David vs. Goliath: PH slams China for retaliation threat
by Tarra Quismundo
by Tarra Quismundo
A Fililipino protester holds a slogan beside a Philippine flag
during a rally outside the Chinese Consulate in suburban
Makati, south of Manila, Philippines.
MANILA, Philippines—The Philippines scored China’s “provocative” threat of retaliation in the West Philippine Sea (South China Sea) on Saturday, urging Beijing to defer instead to peaceful means of resolving maritime disputes under the United Nations Convention on the Law of the Sea.
In a statement, the Department of Foreign Affairs reminded China of its obligation under international law to settle disputes without the use of threat or force.
“China has an obligation under international law, especially the UN Charter, to pursue a peaceful resolution of disputes, meaning without the use of force, the threat to use force such as this recent provocative statement of a counterstrike,” said DFA spokesperson Raul Hernandez.
“There is no place in the relations of civilized nations to use such provocative language,” he added. Hernandez made the statement in response to the Chinese People’s Daily’s scathing commentary on the Philippines on Saturday, which warned of a “counterstrike” as it accused Manila of “seven sins” in the disputed West Philippine Sea, which is how the Philippine government calls part of the South China Sea that is within in exclusive economic zone.
Among other things, the paper, a mouthpiece of the Chinese Communist Party, accused the Philippines of “illegal occupation” of the Spratly Islands, part of which Manila contends to be within its exclusive economic zone.
The commentary also blasted the Philippines for advocating the “internationalization” of the waters, a critical international sea lane that has been under the close watch of Philippine allies, the United States in particular. China issued its criticism amid war games between the Philippines and the US Navy off the Panatag (Scarborough) Shoal, a territory in the West Philippine Sea that saw a tense standoff between Philippine and Chinese ships last year. At least three Chinese patrol vessels are known to still be in the area.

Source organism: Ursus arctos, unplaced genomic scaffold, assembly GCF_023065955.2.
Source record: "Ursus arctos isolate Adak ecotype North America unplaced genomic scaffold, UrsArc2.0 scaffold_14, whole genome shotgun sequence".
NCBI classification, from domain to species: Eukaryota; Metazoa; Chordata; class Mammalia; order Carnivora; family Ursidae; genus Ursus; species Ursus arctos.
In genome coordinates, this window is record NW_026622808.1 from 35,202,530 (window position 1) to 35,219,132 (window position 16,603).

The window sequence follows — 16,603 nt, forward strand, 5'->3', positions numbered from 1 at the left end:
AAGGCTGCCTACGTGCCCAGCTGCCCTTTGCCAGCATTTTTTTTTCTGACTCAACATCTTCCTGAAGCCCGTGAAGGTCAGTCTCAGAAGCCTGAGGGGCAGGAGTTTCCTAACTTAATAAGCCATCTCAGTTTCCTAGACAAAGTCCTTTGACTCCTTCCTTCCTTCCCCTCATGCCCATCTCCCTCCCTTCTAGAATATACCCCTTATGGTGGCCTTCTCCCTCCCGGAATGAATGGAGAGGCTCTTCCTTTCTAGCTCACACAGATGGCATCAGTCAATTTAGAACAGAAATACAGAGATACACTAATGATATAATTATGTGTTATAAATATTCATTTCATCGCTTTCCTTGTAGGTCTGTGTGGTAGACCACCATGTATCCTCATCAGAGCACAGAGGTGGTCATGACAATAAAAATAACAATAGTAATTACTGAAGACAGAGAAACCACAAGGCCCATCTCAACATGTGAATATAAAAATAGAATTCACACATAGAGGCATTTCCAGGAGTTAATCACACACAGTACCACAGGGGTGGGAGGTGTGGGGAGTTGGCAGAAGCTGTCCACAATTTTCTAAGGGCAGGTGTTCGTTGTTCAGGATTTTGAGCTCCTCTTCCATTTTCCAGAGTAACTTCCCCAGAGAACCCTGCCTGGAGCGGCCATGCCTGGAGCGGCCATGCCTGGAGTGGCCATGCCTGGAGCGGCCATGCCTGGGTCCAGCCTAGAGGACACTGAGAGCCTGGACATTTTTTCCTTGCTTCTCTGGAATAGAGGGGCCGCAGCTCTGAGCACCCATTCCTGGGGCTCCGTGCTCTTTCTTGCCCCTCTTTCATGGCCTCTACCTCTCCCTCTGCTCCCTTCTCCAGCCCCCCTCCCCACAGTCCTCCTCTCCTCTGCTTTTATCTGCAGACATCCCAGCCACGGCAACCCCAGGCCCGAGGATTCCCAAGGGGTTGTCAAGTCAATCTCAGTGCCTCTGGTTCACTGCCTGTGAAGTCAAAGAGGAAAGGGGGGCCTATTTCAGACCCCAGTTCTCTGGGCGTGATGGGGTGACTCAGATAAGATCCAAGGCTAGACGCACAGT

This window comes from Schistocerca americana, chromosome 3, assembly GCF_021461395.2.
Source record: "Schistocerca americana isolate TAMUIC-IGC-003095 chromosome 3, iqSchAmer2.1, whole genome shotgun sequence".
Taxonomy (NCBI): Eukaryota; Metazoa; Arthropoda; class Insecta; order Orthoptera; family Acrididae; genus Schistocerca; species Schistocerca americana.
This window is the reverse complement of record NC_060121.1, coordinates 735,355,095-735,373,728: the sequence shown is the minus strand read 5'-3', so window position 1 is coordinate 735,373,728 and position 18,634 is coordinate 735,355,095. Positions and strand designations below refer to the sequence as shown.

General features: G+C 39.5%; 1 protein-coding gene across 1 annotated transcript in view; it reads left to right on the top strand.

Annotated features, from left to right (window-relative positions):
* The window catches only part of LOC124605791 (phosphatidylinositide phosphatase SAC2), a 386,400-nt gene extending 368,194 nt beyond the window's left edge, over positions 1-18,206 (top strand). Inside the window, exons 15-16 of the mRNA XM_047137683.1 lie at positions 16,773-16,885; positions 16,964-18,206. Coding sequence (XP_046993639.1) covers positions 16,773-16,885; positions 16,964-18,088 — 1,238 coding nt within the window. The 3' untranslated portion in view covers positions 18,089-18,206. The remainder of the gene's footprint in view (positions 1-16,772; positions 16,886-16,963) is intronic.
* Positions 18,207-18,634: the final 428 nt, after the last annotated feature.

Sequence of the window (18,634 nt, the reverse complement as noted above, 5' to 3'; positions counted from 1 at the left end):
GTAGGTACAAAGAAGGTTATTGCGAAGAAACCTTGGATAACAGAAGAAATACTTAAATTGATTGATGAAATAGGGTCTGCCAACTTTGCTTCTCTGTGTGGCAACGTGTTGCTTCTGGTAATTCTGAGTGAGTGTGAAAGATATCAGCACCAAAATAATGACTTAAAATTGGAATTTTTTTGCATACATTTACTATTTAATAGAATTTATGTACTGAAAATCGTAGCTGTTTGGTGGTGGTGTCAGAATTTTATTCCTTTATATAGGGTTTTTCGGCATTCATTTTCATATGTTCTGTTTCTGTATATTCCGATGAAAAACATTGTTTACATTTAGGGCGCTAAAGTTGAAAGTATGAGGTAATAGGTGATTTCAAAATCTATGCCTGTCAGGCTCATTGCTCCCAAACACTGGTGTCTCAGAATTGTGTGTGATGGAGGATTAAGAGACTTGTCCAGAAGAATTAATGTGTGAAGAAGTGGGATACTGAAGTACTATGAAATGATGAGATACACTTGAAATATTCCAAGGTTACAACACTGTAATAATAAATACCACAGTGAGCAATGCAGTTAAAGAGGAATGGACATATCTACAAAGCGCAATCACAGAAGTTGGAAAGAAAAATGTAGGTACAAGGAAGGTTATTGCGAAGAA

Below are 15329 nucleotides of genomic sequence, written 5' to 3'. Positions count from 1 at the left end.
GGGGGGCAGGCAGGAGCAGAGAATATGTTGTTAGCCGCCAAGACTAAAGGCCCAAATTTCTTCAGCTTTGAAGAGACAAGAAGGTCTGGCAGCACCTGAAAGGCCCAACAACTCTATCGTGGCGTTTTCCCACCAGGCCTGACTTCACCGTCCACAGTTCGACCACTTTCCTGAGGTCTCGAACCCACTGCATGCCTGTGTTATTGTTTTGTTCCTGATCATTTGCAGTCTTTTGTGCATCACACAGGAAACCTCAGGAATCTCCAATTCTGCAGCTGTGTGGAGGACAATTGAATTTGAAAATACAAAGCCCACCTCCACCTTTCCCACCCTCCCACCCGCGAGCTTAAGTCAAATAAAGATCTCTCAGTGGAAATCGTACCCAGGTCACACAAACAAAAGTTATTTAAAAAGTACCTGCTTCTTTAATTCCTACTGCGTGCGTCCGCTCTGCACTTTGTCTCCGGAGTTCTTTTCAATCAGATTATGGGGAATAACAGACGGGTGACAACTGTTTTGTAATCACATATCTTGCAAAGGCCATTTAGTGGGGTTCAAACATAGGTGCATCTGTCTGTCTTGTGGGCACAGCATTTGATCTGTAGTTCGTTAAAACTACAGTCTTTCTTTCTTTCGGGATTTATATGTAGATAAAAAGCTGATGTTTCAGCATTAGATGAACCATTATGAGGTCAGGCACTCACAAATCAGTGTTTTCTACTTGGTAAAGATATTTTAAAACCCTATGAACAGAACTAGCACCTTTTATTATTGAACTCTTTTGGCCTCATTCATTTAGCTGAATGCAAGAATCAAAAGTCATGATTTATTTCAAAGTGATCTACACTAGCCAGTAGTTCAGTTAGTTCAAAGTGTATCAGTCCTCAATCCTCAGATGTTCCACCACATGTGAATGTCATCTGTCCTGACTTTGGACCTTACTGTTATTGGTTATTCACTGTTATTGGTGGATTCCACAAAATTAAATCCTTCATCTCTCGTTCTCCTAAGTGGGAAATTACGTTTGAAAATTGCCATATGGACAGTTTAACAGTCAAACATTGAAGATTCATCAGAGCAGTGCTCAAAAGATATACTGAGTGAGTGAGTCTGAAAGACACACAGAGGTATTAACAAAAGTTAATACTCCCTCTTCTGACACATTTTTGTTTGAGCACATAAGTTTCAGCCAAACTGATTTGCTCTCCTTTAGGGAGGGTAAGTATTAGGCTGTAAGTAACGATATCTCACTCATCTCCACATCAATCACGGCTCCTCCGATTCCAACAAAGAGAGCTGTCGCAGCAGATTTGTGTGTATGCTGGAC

The commentary also came out as leaders of the Association of Southeast Asian Nations met in Brunei in hopes of drafting a legally binding Code of Conduct that is aimed at ensuring peace in the disputed waters.
Despite Beijing’s sharp statements, the DFA called for sobriety and invoked peace in hopes of averting further escalation of tensions. “We call on China to be a responsible member in the community of nations. The way towards a peaceful resolution of disputes is through the dispute resolution mechanism under the UN Charter, which is rules-based, transparent, binding and non-provocative,” said Hernandez.
“A peaceful and rules-based resolution to the disputes in the West Philippine Sea is durable and beneficial to all and will ensure peace and stability in the region,” he added.
The Philippines haled China to arbitral proceedings in the United Nations in January in a bid to peacefully settle the maritime dispute. The move has gained the support of the United States, the European Parliament and Japan, which also has a dispute with China in the East China Sea. Now pending before a five-member arbitral tribunal, the legal action seeks to prevent further Chinese incursions into established Philippine maritime boundaries in the West Philippine Sea and to invalidate Beijing’s “excessive” nine-dash line claim encompassing almost all of the South China Sea. China has rejected the proceedings, asserting “indisputable sovereignty” over the West Philippine Sea.
It has been calling for a bilateral solution to its territorial disputes with the Philippines, Vietnam, Brunei and Malaysia. The Philippines has meanwhile been pushing for a multilateral approach.
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